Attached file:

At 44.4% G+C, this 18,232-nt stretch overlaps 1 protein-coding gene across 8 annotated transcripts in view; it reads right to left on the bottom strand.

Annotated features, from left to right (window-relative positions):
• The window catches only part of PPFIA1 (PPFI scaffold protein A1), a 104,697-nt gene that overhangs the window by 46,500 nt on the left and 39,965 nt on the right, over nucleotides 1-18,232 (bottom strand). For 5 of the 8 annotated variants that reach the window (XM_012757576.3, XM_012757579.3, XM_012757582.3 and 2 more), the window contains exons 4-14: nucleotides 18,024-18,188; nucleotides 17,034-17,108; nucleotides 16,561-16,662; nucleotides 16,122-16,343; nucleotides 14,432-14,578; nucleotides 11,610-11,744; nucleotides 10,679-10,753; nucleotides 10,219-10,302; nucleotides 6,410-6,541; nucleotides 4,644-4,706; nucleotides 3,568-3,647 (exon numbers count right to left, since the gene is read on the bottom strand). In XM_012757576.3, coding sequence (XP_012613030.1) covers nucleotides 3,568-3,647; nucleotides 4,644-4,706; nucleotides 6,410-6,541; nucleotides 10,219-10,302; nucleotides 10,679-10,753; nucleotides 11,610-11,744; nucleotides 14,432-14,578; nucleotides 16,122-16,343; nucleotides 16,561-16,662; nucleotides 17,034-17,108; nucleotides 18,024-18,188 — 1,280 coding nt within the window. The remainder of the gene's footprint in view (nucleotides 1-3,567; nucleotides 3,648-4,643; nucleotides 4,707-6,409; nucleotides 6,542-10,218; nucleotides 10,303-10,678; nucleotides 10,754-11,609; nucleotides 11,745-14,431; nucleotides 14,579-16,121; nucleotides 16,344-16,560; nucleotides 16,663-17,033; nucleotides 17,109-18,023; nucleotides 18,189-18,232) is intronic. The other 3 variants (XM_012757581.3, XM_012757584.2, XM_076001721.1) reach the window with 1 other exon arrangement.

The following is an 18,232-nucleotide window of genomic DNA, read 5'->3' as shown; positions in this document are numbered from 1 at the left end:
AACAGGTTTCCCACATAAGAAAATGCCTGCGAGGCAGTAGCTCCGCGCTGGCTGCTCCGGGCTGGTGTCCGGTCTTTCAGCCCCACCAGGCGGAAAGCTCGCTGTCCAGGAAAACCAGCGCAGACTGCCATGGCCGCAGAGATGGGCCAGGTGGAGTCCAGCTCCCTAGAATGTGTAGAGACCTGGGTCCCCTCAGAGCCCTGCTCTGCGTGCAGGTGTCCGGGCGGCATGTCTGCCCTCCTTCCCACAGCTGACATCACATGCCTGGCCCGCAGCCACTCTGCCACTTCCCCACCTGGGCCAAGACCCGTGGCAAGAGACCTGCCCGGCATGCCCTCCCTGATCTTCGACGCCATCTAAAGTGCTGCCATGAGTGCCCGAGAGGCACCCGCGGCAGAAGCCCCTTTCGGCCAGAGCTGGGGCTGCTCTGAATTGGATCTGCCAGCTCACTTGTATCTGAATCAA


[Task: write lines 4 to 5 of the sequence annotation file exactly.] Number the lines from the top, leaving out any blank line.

The following is an 18,232-nucleotide window of genomic DNA, read 5'->3' as shown; positions in this document are numbered from 1 at the left end:
AACAGGTTTCCCACATAAGAAAATGCCTGCGAGGCAGTAGCTCCGCGCTGGCTGCTCCGGGCTGGTGTCCGGTCTTTCAGCCCCACCAGGCGGAAAGCTCGCTGTCCAGGAAAACCAGCGCAGACTGCCATGGCCGCAGAGATGGGCCAGGTGGAGTCCAGCTCCCTAGAATGTGTAGAGACCTGGGTCCCCTCAGAGCCCTGCTCTGCGTGCAGGTGTCCGGGCGGCATGTCTGCCCTCCTTCCCACAGCTGACATCACATGCCTGGCCCGCAGCCACTCTGCCACTTCCCCACCTGGGCCAAGACCCGTGGCAAGAGACCTGCCCGGCATGCCCTCCCTGATCTTCGACGCCATCTAAAGTGCTGCCATGAGTGCCCGAGAGGCACCCGCGGCAGAAGCCCCTTTCGGCCAGAGCTGGGGCTGCTCTGAATTGGATCTGCCAGCTCACTTGTATCTGAATCAA